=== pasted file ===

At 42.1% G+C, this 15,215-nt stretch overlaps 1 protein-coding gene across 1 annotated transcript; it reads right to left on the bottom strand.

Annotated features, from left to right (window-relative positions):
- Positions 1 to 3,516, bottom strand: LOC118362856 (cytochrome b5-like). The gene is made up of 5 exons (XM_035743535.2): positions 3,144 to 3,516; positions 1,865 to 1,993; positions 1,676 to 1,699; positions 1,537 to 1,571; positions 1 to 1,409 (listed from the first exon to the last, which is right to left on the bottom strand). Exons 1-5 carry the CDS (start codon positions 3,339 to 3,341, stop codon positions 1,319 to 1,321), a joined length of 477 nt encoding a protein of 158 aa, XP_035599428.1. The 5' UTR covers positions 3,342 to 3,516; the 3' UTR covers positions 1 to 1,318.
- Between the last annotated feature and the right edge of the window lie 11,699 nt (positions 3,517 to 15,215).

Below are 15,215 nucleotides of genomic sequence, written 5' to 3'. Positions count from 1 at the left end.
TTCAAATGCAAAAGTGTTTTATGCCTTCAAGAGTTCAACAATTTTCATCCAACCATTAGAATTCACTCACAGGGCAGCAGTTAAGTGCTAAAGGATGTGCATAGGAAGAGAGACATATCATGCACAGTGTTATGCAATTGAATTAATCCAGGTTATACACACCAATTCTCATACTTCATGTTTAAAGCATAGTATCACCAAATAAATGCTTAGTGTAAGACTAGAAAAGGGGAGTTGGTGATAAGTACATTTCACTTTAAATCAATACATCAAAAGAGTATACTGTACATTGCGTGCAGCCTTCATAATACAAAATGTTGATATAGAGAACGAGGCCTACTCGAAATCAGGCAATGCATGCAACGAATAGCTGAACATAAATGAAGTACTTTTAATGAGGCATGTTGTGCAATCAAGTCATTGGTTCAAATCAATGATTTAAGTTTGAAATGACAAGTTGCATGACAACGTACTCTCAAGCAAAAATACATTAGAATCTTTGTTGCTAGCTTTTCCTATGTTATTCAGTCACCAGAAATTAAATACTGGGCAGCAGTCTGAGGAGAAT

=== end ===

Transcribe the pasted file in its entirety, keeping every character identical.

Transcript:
At 42.1% G+C, this 15,215-nt stretch overlaps 1 protein-coding gene across 1 annotated transcript; it reads right to left on the bottom strand.

Annotated features, from left to right (window-relative positions):
- Positions 1 to 3,516, bottom strand: LOC118362856 (cytochrome b5-like). The gene is made up of 5 exons (XM_035743535.2): positions 3,144 to 3,516; positions 1,865 to 1,993; positions 1,676 to 1,699; positions 1,537 to 1,571; positions 1 to 1,409 (listed from the first exon to the last, which is right to left on the bottom strand). Exons 1-5 carry the CDS (start codon positions 3,339 to 3,341, stop codon positions 1,319 to 1,321), a joined length of 477 nt encoding a protein of 158 aa, XP_035599428.1. The 5' UTR covers positions 3,342 to 3,516; the 3' UTR covers positions 1 to 1,318.
- Between the last annotated feature and the right edge of the window lie 11,699 nt (positions 3,517 to 15,215).

Below are 15,215 nucleotides of genomic sequence, written 5' to 3'. Positions count from 1 at the left end.
TTCAAATGCAAAAGTGTTTTATGCCTTCAAGAGTTCAACAATTTTCATCCAACCATTAGAATTCACTCACAGGGCAGCAGTTAAGTGCTAAAGGATGTGCATAGGAAGAGAGACATATCATGCACAGTGTTATGCAATTGAATTAATCCAGGTTATACACACCAATTCTCATACTTCATGTTTAAAGCATAGTATCACCAAATAAATGCTTAGTGTAAGACTAGAAAAGGGGAGTTGGTGATAAGTACATTTCACTTTAAATCAATACATCAAAAGAGTATACTGTACATTGCGTGCAGCCTTCATAATACAAAATGTTGATATAGAGAACGAGGCCTACTCGAAATCAGGCAATGCATGCAACGAATAGCTGAACATAAATGAAGTACTTTTAATGAGGCATGTTGTGCAATCAAGTCATTGGTTCAAATCAATGATTTAAGTTTGAAATGACAAGTTGCATGACAACGTACTCTCAAGCAAAAATACATTAGAATCTTTGTTGCTAGCTTTTCCTATGTTATTCAGTCACCAGAAATTAAATACTGGGCAGCAGTCTGAGGAGAAT